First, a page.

“Now faith is the assurance of things hoped for, the conviction of things not seen” (Hebrews 11:1).
As Christians, “faith” is one of the most important words in our vocabulary. In fact, the Bible tells us that faith is essential for our eternal future because it is the way we receive God’s gifts of forgiveness and salvation (Romans 3:28).
But do we really know what it means? Hebrews 11 challenges us with this question. So to get us started, I want you to take a moment and, in your mind, and as honestly as you can, finish this statement: Faith is…
Did you think of words like “belief” or “trust”? Or when you heard “Faith is…” did your mind picture the people in your life who’ve illustrated or personified this important Biblical term? But what does “faith” really mean?
Today, we’re in luck, because Hebrews 11:1 actually gives us a definition of this key theological word. There aren’t too many places in Scripture where we find such a straightforward, textbook-like explanation of a Biblical term, but that’s what we have here: “Now faith is the assurance of things hoped for, the conviction of things not seen.” That’s what the English Standard Version (ESV) translation of Hebrews 11:1 says, but I’m not so sure that this definition communicates the objective truth that the writer of Hebrews was trying to convey.
Think again about your definition of faith. However you may have answered that question, I want you to take another step with me and consider this follow-up: Is faith something that comes from inside of us, or is it something that comes from the outside? Is it something that we create from within? Or is it something that we receive from an external source?
My concern with today’s text is that the language we hear in this translation of Hebrews 11:1 may take us down the wrong path. Now, don’t misunderstand me. I am not saying that the ESV translation is bad, and I’m not challenging the clarity of God’s Word, but the words of Hebrews 11:1, as we have heard them today, tell us that faith is an “assurance” and this word begs further consideration.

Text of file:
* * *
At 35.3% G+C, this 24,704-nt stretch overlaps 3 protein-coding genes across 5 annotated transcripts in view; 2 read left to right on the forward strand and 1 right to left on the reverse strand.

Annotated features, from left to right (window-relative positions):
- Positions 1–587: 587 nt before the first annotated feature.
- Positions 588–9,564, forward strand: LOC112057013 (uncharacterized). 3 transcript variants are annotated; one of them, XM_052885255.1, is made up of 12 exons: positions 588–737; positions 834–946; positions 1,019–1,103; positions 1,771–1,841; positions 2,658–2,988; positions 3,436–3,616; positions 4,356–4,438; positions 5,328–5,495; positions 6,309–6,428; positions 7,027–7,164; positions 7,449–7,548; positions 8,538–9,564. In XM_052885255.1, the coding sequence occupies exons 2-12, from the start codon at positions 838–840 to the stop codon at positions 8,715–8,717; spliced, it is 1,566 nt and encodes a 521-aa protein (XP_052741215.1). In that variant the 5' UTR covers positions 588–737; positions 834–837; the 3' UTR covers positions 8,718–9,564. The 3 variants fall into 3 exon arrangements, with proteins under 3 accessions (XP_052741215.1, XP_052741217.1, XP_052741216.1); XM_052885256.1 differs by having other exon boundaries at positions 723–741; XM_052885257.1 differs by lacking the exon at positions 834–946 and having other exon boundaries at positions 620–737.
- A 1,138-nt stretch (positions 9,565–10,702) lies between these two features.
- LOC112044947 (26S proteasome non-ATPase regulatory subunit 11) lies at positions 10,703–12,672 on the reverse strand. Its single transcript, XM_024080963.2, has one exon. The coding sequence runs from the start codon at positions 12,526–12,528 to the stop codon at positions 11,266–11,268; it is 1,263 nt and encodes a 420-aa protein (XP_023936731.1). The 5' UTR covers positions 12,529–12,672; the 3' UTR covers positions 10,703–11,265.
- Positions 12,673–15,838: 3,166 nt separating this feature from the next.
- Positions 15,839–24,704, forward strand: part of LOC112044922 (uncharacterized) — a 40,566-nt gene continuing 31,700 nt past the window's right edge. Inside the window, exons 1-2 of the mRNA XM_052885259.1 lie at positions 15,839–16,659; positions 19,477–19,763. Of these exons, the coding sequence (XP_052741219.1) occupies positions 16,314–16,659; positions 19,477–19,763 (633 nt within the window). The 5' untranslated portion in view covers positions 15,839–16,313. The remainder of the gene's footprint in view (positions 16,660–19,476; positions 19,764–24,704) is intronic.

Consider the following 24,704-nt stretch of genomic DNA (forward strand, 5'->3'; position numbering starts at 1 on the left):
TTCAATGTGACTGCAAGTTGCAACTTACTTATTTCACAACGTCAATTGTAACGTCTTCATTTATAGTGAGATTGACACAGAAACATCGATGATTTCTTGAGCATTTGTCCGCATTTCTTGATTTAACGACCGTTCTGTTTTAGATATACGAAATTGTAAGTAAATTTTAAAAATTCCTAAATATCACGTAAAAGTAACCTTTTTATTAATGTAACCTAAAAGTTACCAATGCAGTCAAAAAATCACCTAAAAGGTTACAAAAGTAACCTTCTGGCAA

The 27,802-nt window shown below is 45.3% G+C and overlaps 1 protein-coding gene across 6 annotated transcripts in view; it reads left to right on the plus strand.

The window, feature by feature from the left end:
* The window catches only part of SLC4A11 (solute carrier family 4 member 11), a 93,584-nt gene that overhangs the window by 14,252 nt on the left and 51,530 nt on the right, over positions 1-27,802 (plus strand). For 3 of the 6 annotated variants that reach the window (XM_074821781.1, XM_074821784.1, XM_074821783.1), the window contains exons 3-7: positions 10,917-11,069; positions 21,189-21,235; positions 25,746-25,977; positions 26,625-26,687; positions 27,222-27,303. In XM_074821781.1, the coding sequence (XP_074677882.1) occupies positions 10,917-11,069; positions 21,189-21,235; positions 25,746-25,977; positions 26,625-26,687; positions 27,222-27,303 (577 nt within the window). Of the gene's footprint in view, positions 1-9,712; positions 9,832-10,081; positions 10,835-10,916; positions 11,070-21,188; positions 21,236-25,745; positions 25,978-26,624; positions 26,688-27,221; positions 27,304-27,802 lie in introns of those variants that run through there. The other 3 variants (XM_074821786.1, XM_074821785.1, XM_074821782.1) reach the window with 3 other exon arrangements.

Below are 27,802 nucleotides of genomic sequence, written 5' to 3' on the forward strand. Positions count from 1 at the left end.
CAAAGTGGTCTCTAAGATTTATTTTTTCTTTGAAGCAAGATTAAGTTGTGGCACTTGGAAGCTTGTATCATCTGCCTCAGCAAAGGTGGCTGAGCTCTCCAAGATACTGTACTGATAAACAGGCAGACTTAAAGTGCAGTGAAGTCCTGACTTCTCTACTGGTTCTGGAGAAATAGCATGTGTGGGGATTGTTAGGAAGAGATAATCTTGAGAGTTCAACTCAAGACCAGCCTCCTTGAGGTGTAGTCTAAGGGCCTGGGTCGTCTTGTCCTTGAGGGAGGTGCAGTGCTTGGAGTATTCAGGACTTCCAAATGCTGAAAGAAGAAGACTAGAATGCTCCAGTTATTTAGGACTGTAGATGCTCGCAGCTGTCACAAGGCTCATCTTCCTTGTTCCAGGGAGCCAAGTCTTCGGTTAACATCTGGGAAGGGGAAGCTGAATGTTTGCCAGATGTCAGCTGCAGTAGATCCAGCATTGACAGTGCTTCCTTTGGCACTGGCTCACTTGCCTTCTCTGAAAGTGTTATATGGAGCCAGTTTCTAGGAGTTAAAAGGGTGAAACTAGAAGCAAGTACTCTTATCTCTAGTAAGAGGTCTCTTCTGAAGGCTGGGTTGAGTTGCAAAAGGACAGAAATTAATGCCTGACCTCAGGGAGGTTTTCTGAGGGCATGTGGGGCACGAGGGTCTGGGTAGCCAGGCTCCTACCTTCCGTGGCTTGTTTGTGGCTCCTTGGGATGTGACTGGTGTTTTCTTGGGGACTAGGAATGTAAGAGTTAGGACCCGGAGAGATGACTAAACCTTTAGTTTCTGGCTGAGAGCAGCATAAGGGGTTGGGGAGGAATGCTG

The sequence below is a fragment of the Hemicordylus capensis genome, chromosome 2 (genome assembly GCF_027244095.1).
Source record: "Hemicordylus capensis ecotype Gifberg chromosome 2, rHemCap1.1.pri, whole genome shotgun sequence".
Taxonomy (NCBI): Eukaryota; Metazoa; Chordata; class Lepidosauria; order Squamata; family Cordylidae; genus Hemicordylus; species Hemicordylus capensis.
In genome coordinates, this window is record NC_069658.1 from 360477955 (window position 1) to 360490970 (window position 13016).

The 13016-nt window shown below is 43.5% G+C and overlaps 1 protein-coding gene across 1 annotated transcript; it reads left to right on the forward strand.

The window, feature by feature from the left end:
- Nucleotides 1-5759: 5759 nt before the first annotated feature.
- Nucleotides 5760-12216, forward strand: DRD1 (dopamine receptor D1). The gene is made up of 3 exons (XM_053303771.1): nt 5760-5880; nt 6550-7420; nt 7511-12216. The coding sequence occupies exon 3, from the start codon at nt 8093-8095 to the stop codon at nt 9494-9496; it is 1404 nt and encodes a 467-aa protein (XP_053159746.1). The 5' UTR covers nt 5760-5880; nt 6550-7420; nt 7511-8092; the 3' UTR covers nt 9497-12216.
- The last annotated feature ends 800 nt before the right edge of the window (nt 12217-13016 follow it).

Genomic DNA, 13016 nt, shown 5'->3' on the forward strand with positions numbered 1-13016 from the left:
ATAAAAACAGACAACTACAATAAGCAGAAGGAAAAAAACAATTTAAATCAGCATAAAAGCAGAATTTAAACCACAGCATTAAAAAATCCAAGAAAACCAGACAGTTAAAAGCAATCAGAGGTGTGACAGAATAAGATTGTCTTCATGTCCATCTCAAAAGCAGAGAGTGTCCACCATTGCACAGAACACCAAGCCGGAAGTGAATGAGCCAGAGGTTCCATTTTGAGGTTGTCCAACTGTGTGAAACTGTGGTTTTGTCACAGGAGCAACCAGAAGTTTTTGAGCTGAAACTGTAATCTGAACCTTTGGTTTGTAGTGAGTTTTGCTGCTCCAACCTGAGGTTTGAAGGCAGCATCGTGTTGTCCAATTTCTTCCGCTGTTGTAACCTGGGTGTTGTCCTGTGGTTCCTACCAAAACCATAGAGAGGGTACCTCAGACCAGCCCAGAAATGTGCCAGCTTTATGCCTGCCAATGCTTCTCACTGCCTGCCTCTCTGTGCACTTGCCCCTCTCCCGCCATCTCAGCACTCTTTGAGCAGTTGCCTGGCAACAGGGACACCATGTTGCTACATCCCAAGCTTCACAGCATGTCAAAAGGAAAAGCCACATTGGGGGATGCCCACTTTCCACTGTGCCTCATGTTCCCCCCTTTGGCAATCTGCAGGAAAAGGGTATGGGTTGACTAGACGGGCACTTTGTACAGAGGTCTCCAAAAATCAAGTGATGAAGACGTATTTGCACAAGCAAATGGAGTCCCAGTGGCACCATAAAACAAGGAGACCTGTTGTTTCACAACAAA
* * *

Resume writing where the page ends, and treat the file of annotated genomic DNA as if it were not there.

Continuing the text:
…not about you
When I hear the words “assurance” or “conviction” my thoughts turn inward, and these words that are used so eloquently in Hebrews 11 seem to point to faith as something that depends on me; something that I generate; something that I do.
And this inclination is natural to all of us. When we hear words like “assurance” or “conviction” we naturally equate them with a feeling or a decision that we initiate by our own willpower or desire. While this may work well when studying for a test or training for an athletic event, when it comes to faith, this thing that is essential for receiving God’s gift of salvation, then we are in big trouble.
You see, if faith, in any way, depends upon our emotions or willpower or hard work, then we can honestly say that we’re lost. Because the questions about this kind of faith are endless: Am I really sure? Do I believe enough? Is my self-generated faith strong enough? What about when I sin? Have I then fallen from faith? Have lost my salvation?
A faith based on us is a false faith; it is a fretting, fleeting, and feeble faith without a foundation. And, ultimately, this subjective, law-driven “faith” leads us to lives consumed with worry and robbed of certainty.